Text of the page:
Chapter I


IN EVERY SCIENCE new ways of thinking are the result of a general social process in which the whole community participates. This is true even of the most specific discoveries. It is a commonplace of the history of science that no discovery is ever made that is not in some sense and to some degree anticipated by earlier work. It is also well known that discoveries which result from refinements of laboratory technique commonly depend upon refinements of tool materials and of basic machine tools which science derives from related industries and those industries from industry in general, which in turn relates to science in general. And what is true of particulars is even more obviously true of universals. The larger conceptions in terms of which science does its thinking are projections of the thinking of the whole community. Only in a community, for example, in which the idea of change had assumed paramount importance could the origin of species have come to be a problem of the highest order of significance.

In the case of economics this relationship between the thinking of the professional student and that of the community is further intensified by the fact that the ideas of economists can take effect only through the action of the community, action to which the community must in some sense or other give assent. This also is true to some degree of every science. We must not exaggerate our common ignorance. Armchair philosophers are fond of calling this an age of faith in which people trust their lives to machines they do not understand: whereas the truth is that a great many people do understand the machines they use a great deal better than the philosophers suppose­­ a great deal better, one suspects, than the armchair theorists themselves. Nevertheless it is true that very few of the vast army of amateur radio technicians, for example, understand the physical science of electronics; and it is not necessary to be even an amateur radio technician in order to listen to a broadcast. Scientific discoveries need to be fully understood only by a few in order to be used with comparatively slight scientific understanding by a great many. But even in such cases the whole community to some degree understands and accepts the basic scientific principles of which the new discovery is an application or extension. Basically radio is only a telephone instrument and an electric light bulb put together in a box. Even the most innocent philosopher knows that the box contains nothing occult, only a maze of wires. The community understands and accepts without reservation the principle of conduction of electricity by wires. In the case of economics it is these basic principles or elements which are in doubt, and the doubt is shared by the community at large.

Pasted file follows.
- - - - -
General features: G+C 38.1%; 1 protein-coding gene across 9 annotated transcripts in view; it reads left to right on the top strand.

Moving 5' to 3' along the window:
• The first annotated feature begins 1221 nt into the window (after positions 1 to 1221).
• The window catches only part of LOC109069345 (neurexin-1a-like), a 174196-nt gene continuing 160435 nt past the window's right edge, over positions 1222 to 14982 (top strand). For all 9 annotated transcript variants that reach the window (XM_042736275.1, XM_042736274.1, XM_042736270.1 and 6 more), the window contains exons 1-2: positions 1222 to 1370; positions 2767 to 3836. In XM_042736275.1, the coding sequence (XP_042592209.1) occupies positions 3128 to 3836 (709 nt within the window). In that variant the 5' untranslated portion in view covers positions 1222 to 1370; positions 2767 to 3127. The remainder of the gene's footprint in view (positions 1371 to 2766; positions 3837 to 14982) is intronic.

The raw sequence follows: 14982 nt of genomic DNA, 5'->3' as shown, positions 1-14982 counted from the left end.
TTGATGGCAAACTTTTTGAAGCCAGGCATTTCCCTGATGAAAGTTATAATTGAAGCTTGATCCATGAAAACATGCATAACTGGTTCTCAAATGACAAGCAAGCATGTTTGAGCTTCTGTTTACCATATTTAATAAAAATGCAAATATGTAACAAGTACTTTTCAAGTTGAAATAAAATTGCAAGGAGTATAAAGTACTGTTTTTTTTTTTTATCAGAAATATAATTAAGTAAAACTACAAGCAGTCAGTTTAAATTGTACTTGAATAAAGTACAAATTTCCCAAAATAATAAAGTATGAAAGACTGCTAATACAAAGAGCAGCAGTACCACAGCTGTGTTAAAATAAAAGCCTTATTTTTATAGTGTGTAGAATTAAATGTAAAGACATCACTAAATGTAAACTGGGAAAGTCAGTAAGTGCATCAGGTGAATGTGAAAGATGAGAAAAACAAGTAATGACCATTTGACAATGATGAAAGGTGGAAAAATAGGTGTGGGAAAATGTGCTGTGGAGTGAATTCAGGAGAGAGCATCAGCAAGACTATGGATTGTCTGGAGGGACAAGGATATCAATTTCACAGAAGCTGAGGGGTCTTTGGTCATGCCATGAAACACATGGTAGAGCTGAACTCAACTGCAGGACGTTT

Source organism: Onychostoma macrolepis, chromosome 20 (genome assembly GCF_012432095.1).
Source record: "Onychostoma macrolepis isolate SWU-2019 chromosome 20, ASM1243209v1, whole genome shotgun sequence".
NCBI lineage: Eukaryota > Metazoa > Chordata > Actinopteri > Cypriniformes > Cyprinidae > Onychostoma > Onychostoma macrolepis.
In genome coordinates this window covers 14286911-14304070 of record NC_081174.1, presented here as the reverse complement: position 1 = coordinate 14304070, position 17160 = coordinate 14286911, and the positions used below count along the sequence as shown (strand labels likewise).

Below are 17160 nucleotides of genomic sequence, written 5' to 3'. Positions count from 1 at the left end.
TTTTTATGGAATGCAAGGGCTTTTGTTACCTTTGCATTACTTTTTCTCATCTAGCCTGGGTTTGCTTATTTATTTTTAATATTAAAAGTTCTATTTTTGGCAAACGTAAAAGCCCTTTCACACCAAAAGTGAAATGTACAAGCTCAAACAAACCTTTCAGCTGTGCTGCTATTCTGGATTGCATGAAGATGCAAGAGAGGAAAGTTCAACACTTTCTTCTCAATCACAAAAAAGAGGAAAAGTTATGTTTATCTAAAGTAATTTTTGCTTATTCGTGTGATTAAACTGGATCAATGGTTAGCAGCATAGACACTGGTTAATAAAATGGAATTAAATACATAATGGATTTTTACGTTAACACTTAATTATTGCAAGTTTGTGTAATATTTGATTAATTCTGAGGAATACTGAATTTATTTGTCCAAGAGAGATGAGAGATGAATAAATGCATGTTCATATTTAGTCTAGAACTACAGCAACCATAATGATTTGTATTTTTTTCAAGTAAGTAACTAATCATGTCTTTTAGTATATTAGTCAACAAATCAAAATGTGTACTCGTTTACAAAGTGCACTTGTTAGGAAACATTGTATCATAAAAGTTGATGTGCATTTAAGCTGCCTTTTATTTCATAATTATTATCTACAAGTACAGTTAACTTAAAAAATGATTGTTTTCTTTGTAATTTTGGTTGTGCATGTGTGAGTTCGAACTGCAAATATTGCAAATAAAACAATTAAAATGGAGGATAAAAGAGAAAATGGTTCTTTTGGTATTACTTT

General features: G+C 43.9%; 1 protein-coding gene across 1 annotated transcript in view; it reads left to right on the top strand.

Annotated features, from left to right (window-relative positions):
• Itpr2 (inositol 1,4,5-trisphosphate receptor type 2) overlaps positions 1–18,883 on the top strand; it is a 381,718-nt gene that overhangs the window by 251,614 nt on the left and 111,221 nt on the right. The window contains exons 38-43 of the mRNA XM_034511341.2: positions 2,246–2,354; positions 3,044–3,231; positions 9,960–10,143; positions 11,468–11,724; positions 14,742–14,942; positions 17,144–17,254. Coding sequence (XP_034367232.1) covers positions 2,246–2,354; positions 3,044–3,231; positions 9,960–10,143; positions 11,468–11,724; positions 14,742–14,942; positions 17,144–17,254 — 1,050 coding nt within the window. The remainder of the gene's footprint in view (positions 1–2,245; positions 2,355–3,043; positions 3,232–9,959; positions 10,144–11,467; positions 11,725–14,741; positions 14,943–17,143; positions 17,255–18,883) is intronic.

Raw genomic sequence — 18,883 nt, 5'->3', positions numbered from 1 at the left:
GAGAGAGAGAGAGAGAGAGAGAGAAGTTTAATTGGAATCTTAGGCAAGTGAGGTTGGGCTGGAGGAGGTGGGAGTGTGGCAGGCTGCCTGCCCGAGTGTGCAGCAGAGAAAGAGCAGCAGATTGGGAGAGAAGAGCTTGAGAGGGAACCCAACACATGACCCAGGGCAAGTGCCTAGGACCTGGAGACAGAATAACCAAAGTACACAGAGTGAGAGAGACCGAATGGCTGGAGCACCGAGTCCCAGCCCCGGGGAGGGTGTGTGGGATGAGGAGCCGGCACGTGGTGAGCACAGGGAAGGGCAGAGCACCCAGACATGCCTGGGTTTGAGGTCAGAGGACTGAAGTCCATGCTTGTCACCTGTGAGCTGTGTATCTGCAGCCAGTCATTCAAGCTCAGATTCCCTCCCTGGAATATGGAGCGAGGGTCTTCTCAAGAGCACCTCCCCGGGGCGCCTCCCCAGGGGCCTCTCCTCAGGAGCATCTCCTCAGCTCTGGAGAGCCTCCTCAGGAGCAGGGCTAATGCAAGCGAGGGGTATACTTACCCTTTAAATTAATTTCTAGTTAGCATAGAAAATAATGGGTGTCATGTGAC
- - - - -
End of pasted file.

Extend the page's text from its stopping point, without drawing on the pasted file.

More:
Like other disciplines, economics is more than a field of inquiry; it is a way of thinking. Physics for example, occupies a field of inquiry; but the way of thinking which characterizes modern physics is very different from the lucubrations of the ancients concerning earth, air, fire, and water. The way of economic thinking which has prevailed during the last five generations or so, follows the pattern or system of ideas or set of principles which achieved general acceptance during the eighteenth century. The common definition of economics as the science of wealth, with the implication of money values which the term "wealth" carries in the modern world, is both an expression of this way of thinking and a corresponding identification of the world of commerce as the field of inquiry in which it prevails. Among economists this system of ideas is known as the classical tradition to distinguish it from other ways of thinking which various people have proposed from time to time both before and after the appearance of the science of wealth.